Holder v. State, No. 87S05-0505-CR-194.

Docket NºNo. 87S05-0505-CR-194.
Citation847 N.E.2d 930
Case DateMay 18, 2006
CourtSupreme Court of Indiana

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847 N.E.2d 930
Scott S. HOLDER, Appellant (Defendant below),
v.
STATE of Indiana, Appellee (Plaintiff below).
No. 87S05-0505-CR-194.
Supreme Court of Indiana.
May 18, 2006.

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Frank R. Hahn, Law Office of John Burley Scales, Boonville, for Appellant.

Steve Carter, Attorney General of Indiana, Jodi Kathryn Stein, Deputy Attorney General, Indianapolis, for Appellee.

On Petition To Transfer from the Indiana Court of Appeals, No. 87A05-0402-CR-94.

DICKSON, Justice.


In this interlocutory appeal, the defendant, Scott S. Holder, challenges the trial court's denial of his motion to suppress evidence of a methamphetamine laboratory, finished methamphetamine product, and reagents and precursors of the drug found in his home and on his person on January 14, 2003. He was charged with four counts related to the manufacture and possession of the drug and paraphernalia, one count of maintaining a common nuisance, and one count of neglect of a dependent. The Court of Appeals reversed. Holder v. State, 824 N.E.2d 364 (Ind.Ct. App.2005). We granted transfer, Holder v. State, 831 N.E.2d 745 (Ind.2005), and we now affirm the trial court's denial of the defendant's motion to suppress.

The defendant asserts that the evidence should be suppressed because it violated the unreasonable search and seizure provisions in Article 1, § 11, of the Indiana Constitution, and the Fourth Amendment to the Constitution of the United States. The defendant challenges two specific acts by the police. First, the defendant seeks suppression of the evidence discovered after police came upon his residential property without a warrant and sniffed at his basement window to find the source of an odor of ether they had detected in the neighborhood.1 Second, the defendant argues that evidence must be suppressed where, subsequent to the sniff and in spite of the defendant's refusal of consent to entry into his home, the police entered without a warrant and in the absence of exigent circumstances or other justification.

The defendant's arrest resulted from the work of officers from the Boonville, Indiana, Police Department on January 14, 2003. At the suppression hearing, Officer Jonathan Bruner testified that he was patrolling the city in his squad car when he detected the strong odor of ether in the air. For about fifteen minutes, he drove up and down the streets of the nearby two- or three-block area in an effort to find the source of the odor and then returned to the point where he first detected the scent. Believing that he had discovered the possible area from which the odor was being radiated, Officer Bruner called Lieutenant

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Mark Hadley, who arrived on the scene shortly thereafter accompanied by Boonville Police Chief Joe Harmon. The additional two officers also believed that they smelled ether in the air, and they joined Officer Bruner in a walk through the neighborhood. They began walking behind two residences on the defendant's street and determined after a brief period that the odor appeared to be near the defendant's house. The point where Officer Bruner first smelled ether was approximately one hundred yards and downwind from the defendant's house.

Officer Bruner could smell a strong odor of the chemical as he approached the house, and he and the other officers also spotted a pickup truck behind it parked on a concrete slab with the hood up. Officer Bruner explained that the truck was parked behind the defendant's house and to the east and that he believed a driveway ran from the slab along the south side of the house to the street.2 The officers suspected that open containers of starting fluid, a product consisting largely of ether, could be near the truck, but upon inspection, they found none. Ruling out the truck, but still noticing the strong odor as the officers approached the defendant's home, Officer Bruner checked around the defendant's property, eventually sniffing near a cracked basement window on the side of the house, where he detected a very strong odor of ether emanating from it.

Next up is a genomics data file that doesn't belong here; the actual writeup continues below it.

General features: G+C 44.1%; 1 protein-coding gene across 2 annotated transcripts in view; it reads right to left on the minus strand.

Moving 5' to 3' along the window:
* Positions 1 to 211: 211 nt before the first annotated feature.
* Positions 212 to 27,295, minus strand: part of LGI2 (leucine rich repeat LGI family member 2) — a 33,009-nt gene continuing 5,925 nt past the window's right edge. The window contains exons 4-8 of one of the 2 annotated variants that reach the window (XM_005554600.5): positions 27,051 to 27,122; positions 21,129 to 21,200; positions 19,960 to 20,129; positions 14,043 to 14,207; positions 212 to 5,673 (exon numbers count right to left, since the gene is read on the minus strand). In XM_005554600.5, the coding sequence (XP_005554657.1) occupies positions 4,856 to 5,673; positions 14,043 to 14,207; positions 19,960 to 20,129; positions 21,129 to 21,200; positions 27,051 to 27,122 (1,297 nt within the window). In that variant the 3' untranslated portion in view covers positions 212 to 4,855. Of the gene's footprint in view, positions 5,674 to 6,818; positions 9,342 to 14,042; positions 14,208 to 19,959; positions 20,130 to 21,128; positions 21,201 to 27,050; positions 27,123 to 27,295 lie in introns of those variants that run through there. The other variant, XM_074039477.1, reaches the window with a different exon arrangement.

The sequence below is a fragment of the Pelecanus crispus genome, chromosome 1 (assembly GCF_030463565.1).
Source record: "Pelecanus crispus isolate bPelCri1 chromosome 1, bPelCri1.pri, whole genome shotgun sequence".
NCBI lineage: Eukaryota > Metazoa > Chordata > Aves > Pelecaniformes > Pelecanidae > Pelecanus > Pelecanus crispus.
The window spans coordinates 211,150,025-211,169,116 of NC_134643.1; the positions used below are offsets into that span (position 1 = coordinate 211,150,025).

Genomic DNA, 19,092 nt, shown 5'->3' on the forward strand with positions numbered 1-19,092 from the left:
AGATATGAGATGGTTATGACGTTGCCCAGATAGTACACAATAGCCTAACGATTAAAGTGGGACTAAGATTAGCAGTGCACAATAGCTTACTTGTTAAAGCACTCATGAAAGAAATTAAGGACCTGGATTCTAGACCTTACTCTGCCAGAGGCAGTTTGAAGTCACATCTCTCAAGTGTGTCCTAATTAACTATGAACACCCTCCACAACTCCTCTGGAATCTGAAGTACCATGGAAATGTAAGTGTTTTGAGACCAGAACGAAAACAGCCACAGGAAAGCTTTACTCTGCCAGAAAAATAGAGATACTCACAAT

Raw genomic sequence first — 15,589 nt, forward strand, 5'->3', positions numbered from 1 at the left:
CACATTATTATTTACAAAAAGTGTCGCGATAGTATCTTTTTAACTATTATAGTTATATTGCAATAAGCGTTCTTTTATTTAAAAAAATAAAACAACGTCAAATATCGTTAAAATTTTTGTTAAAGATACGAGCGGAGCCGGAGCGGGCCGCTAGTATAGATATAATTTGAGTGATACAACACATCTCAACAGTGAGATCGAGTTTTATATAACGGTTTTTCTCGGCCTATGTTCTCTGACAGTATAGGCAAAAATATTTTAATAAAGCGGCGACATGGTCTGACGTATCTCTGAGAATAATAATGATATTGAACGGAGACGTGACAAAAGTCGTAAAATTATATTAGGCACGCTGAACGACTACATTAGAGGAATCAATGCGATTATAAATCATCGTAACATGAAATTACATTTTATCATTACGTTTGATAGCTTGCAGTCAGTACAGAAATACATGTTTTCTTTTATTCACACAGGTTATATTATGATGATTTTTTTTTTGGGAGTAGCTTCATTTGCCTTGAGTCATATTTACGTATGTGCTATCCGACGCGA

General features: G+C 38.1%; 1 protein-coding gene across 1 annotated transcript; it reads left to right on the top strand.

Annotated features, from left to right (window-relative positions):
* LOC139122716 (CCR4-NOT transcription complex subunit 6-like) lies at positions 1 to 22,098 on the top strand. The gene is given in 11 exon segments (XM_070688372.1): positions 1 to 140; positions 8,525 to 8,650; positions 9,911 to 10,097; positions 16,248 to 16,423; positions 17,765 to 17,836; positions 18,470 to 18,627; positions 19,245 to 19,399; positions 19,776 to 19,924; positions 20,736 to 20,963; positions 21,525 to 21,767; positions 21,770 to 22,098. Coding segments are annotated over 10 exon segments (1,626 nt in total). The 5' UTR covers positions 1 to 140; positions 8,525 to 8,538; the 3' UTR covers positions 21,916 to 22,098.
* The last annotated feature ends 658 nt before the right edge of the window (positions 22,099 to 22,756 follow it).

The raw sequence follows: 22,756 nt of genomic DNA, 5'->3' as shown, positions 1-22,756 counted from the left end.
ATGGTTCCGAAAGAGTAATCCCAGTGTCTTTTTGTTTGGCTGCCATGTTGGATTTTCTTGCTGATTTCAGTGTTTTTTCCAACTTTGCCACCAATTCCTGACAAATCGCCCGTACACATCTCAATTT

Chief Harmon then knocked on the front door, but there was no answer. He went to the back door and knocked, and the defendant peeked through the window, waited about ten seconds, and opened the door, resulting in a rush of ether fumes outside. He stepped outside and closed the door behind him. The officers informed the defendant that they had detected a strong odor of ether coming from his house. The defendant denied smelling anything but volunteered that he had been charged with manufacturing methamphetamine in an adjacent county. The officers requested the defendant's consent to search the house, but the defendant refused and told them to get a warrant. Lieutenant Hadley then placed a call to get a warrant started, and the other officers continued further discussion with the defendant. In response to the officers' advice that the defendant stay outside with them while they waited for the warrant, the defendant informed them that his infant granddaughter and two adults were in the house, whereupon the police entered the home without the warrant. Based upon the officers' initial observations, a warrant was eventually obtained by the Warrick County Police Department, and their resulting search disclosed a methamphetamine

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lab, precursors, finished methamphetamine, and drug paraphernalia.

We review the trial court's denial of the defendant's motion to suppress based upon a standard similar to that employed for other sufficiency of evidence considerations. The Court will consider the evidence favorable to the trial court's ruling, as well as substantial uncontradicted evidence to the contrary, to decide whether the evidence is sufficient to support the ruling. Murphy v. State, 747 N.E.2d 557, 559 (Ind.2001); Ogle v. State, 698 N.E.2d 1146, 1148-49 (Ind.1998).

The federal Fourth Amendment and Article 1, Section 11, of the Indiana Constitution protect citizens from unreasonable searches and seizures.3 In spite of the similarity in structure of the federal and state constitutional provisions, interpretations and applications vary between them. State v. Bulington, 802 N.E.2d 435, 438 (Ind.2004); State v. Gerschoffer, 763 N.E.2d 960, 963 (Ind.2002); Baldwin v. Reagan, 715 N.E.2d 332, 337 (Ind.1999); Brown v. State, 653 N.E.2d 77, 78, 79 (Ind.1995). "The Indiana Constitution has unique vitality, even where its words parallel federal language." Gerschoffer, 763 N.E.2d at 965 (citing Ajabu v. State, 693 N.E.2d 921, 929 (Ind.1998)). When we interpret language in our state constitution substantially identical to its federal counterpart, "we may part company with the interpretation of the Supreme Court of the United States or any other court based on the text, history, and decisional law elaborating the Indiana constitutional right." Ajabu, 693 N.E.2d at 929. Based on this principle and that the defendant has alleged both federal and state constitutional violations and supported the allegations with separate analyses, we engage in independent examinations of the defendant's claims based upon Section 11 and the Fourth Amendment.